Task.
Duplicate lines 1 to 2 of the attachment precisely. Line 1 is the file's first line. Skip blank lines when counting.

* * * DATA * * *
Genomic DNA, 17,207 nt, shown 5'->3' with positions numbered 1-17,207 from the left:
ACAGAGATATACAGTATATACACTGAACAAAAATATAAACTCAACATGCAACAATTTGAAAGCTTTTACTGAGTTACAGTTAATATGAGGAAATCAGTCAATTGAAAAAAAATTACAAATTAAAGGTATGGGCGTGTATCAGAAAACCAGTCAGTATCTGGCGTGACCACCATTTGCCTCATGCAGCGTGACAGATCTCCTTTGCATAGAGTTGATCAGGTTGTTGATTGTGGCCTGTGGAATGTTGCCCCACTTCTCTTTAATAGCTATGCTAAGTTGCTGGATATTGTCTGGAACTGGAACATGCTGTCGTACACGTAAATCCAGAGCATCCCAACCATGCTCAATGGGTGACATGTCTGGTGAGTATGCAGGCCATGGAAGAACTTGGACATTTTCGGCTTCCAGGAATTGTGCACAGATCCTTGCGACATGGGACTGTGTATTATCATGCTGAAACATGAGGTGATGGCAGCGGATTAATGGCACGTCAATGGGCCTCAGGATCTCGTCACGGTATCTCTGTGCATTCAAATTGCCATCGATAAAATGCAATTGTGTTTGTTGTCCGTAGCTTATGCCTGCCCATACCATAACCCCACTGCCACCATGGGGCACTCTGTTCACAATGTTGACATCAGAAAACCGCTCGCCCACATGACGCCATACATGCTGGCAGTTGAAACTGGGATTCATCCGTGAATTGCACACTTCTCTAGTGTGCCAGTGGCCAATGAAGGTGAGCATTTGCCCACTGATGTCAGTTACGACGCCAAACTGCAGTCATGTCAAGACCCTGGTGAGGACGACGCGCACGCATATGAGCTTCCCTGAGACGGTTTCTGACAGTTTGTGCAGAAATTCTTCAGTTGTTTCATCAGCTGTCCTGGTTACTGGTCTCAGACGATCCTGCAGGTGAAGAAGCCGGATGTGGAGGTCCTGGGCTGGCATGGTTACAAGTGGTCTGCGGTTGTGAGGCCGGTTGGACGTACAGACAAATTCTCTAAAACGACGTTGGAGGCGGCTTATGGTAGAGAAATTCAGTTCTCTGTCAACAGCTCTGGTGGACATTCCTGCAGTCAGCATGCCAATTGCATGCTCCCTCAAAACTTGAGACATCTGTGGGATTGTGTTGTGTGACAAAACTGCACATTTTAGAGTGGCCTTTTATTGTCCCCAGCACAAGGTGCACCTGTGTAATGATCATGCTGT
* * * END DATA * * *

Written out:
Genomic DNA, 17,207 nt, shown 5'->3' with positions numbered 1-17,207 from the left:
ACAGAGATATACAGTATATACACTGAACAAAAATATAAACTCAACATGCAACAATTTGAAAGCTTTTACTGAGTTACAGTTAATATGAGGAAATCAGTCAATTGAAAAAAAATTACAAATTAAAGGTATGGGCGTGTATCAGAAAACCAGTCAGTATCTGGCGTGACCACCATTTGCCTCATGCAGCGTGACAGATCTCCTTTGCATAGAGTTGATCAGGTTGTTGATTGTGGCCTGTGGAATGTTGCCCCACTTCTCTTTAATAGCTATGCTAAGTTGCTGGATATTGTCTGGAACTGGAACATGCTGTCGTACACGTAAATCCAGAGCATCCCAACCATGCTCAATGGGTGACATGTCTGGTGAGTATGCAGGCCATGGAAGAACTTGGACATTTTCGGCTTCCAGGAATTGTGCACAGATCCTTGCGACATGGGACTGTGTATTATCATGCTGAAACATGAGGTGATGGCAGCGGATTAATGGCACGTCAATGGGCCTCAGGATCTCGTCACGGTATCTCTGTGCATTCAAATTGCCATCGATAAAATGCAATTGTGTTTGTTGTCCGTAGCTTATGCCTGCCCATACCATAACCCCACTGCCACCATGGGGCACTCTGTTCACAATGTTGACATCAGAAAACCGCTCGCCCACATGACGCCATACATGCTGGCAGTTGAAACTGGGATTCATCCGTGAATTGCACACTTCTCTAGTGTGCCAGTGGCCAATGAAGGTGAGCATTTGCCCACTGATGTCAGTTACGACGCCAAACTGCAGTCATGTCAAGACCCTGGTGAGGACGACGCGCACGCATATGAGCTTCCCTGAGACGGTTTCTGACAGTTTGTGCAGAAATTCTTCAGTTGTTTCATCAGCTGTCCTGGTTACTGGTCTCAGACGATCCTGCAGGTGAAGAAGCCGGATGTGGAGGTCCTGGGCTGGCATGGTTACAAGTGGTCTGCGGTTGTGAGGCCGGTTGGACGTACAGACAAATTCTCTAAAACGACGTTGGAGGCGGCTTATGGTAGAGAAATTCAGTTCTCTGTCAACAGCTCTGGTGGACATTCCTGCAGTCAGCATGCCAATTGCATGCTCCCTCAAAACTTGAGACATCTGTGGGATTGTGTTGTGTGACAAAACTGCACATTTTAGAGTGGCCTTTTATTGTCCCCAGCACAAGGTGCACCTGTGTAATGATCATGCTGT